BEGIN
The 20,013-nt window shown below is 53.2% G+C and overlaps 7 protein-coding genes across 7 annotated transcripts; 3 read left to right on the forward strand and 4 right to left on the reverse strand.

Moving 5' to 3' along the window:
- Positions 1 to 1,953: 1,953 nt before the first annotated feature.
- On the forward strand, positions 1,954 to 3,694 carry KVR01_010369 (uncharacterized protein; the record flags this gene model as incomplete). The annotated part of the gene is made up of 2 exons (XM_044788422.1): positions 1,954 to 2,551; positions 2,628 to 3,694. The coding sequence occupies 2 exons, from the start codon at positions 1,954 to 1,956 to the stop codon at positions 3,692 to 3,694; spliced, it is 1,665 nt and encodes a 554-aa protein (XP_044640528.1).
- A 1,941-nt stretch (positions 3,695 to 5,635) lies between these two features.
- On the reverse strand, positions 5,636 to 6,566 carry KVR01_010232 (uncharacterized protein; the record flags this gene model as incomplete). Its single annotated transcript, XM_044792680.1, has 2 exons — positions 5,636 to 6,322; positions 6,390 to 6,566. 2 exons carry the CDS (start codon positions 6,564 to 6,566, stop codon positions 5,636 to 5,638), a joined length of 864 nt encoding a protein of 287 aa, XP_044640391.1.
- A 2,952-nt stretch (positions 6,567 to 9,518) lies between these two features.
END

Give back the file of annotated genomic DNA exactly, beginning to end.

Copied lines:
The 20,013-nt window shown below is 53.2% G+C and overlaps 7 protein-coding genes across 7 annotated transcripts; 3 read left to right on the forward strand and 4 right to left on the reverse strand.

Moving 5' to 3' along the window:
- Positions 1 to 1,953: 1,953 nt before the first annotated feature.
- On the forward strand, positions 1,954 to 3,694 carry KVR01_010369 (uncharacterized protein; the record flags this gene model as incomplete). The annotated part of the gene is made up of 2 exons (XM_044788422.1): positions 1,954 to 2,551; positions 2,628 to 3,694. The coding sequence occupies 2 exons, from the start codon at positions 1,954 to 1,956 to the stop codon at positions 3,692 to 3,694; spliced, it is 1,665 nt and encodes a 554-aa protein (XP_044640528.1).
- A 1,941-nt stretch (positions 3,695 to 5,635) lies between these two features.
- On the reverse strand, positions 5,636 to 6,566 carry KVR01_010232 (uncharacterized protein; the record flags this gene model as incomplete). Its single annotated transcript, XM_044792680.1, has 2 exons — positions 5,636 to 6,322; positions 6,390 to 6,566. 2 exons carry the CDS (start codon positions 6,564 to 6,566, stop codon positions 5,636 to 5,638), a joined length of 864 nt encoding a protein of 287 aa, XP_044640391.1.
- A 2,952-nt stretch (positions 6,567 to 9,518) lies between these two features.